Ivan Nova’s career began with him often stalling sometime around the fifth and leaving the Yankees aching for more.
Now, they’re asking for more curveballs. Nova mastered the pitch and reached the seventh inning for the second straight game in pinstripes.
The youngster at the back end of the rotation weaved his way through trouble and pitched 6 1/3 innings in a 5-2 victory over the Blue Jays yesterday.
“It was a struggle early for him,” manager Joe Girardi said. “He wasn’t using his curveball. He had no fastball command but then he started using the curveball. It was a good adjustment for him.”
Francisco Cervelli often caught Nova and his curveball through the minor leagues and the catcher’s season debut just happened to coincide with another positive progression of that pitch.
“Now it’s better,” Cervelli said. “He can throw it for a strike and in the dirt. When you have a little more experience (you can throw it).”
In his first two starts after reaching the 10-start mark for his career, Nova has thrown that pitch 58 times. He threw it 30 times Tuesday against the White Sox and 28 more times yesterday while allowing two runs and six hits.
“It’s been the reason he’s had two decent starts,” pitching Coach Larry Rothschild.
The reason the curveball even played such a prominent role was his fastball was not working the way it should. It was being left up in the strike zone, especially when Adam Lind hit the first fastball of the second off the left field foul pole for a solo home run.
“Since the last start, I started using it,” Nova said. “Today, a day like today, I didn’t have command of my fastball and I have to use that pitch.”
Since Nova was aware of it, Rothchild didn’t have to tell him when he paid a visit with a man on second and one away in the second. The visit that Nova described as confidence-building seemed to work although the Blue Jays scored another run in the third.
After allowing Toronto’s second run on Lind’s two-out base hit to right, the curve was used to get five of the remaining 11 outs. Its biggest appearance occurred in a dangerous situation in the fifth with the Yankees still trailing 2-1.
The inning began with Rajai Davis lining a single to left field. Davis then attempted another stolen base but hesitated to look towards the plate for a split second and was thrown out by Cervelli.
With Davis erased, Nova had Yunel Escobar at 1-2 and promptly struck out the Toronto shortstop on a curve that seemed to tail away before hitting the outside corner. After getting Escobar, Nova walked Jose Bautista but then faced Lind for the third time.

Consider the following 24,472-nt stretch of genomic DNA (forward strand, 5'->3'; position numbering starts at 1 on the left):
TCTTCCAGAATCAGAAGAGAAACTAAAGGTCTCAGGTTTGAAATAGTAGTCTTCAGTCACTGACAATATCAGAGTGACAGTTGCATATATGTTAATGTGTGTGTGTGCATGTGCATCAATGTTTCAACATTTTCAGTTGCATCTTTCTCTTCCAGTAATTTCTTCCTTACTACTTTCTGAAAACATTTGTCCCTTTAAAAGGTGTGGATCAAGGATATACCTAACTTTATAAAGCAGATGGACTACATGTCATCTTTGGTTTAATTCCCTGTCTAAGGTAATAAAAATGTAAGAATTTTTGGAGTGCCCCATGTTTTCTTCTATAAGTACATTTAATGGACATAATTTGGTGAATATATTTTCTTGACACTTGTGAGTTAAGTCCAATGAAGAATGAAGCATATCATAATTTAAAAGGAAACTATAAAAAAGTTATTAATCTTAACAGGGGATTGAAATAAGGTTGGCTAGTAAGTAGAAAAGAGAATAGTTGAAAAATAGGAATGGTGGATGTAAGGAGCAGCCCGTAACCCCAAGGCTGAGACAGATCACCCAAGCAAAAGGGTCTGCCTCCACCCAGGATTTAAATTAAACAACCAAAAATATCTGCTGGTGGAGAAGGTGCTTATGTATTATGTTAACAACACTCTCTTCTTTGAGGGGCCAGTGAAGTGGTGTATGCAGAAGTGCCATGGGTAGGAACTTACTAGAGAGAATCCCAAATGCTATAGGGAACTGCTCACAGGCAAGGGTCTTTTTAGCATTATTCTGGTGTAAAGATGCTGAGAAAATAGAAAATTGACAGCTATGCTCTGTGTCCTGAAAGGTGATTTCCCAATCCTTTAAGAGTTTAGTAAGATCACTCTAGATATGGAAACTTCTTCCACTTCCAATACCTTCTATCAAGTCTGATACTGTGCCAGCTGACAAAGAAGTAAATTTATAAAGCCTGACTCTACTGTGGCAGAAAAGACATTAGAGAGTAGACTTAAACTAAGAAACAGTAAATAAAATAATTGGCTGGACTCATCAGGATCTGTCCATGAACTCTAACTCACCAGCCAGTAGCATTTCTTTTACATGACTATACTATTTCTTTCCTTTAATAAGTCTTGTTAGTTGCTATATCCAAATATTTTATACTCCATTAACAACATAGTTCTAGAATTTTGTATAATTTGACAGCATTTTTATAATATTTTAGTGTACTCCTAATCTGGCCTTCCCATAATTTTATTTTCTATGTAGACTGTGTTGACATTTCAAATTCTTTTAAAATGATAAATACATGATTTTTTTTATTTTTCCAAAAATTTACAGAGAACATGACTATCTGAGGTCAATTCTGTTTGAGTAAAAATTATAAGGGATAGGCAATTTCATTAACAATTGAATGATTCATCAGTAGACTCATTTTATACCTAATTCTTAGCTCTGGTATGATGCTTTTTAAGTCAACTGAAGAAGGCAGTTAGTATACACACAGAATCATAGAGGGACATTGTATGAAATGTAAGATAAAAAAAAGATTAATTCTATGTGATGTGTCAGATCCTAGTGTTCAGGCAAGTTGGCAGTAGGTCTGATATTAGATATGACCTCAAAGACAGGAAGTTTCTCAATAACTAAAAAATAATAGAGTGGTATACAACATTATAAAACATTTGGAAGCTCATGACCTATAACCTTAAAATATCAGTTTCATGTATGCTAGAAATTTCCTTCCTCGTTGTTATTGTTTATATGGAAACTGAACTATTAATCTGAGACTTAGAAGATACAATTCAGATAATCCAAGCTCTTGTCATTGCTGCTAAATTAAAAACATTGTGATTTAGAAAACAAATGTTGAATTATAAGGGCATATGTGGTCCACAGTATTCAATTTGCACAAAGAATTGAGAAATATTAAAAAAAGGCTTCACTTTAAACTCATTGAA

Determined to not let Lind beat him again, Nova struck out him on three pitches and ended the fifth when Lind swung at an inside curve that hit the dirt.
“I think he took it to heart and knew he had to improve,” Rothchild said about the curveball.
And when Nova’s curve showed up and was effective, the Yankees were halfway towards their 16th victory but first they needed some runs and that came right after the two biggest outs thanks to the life Curtis Granderson’s bat has shown since last August.
Granderson’s three-run home run on a full count fastball made it 5-2 and, after Nova reached the seventh, the bullpen took over from there.
Robinson Cano left the game with a bruised hand after one of Nova’s pickoff throws to second base sunk in the dirt. Cano told Girardi he could play a few more innings of defense and when the second baseman’s turn came up in the bottom of the eighth, Eric Chavez pinch hit.
To the surprise of nobody, Kevin Millwood opted out of his minor league deal and became a free agent. Millwood had until May 1 to be called up but when he struggled Tuesday for Class AAA Scranton-Wilkes Barre, it was apparent the Yankees were not going to recall him.
Jorge Posada was hitless in 19 at-bats before his fifth inning double. Despite his .133 batting average, hitting Coach Kevin Long said Posada looks a lot more comfortable during his at-bats.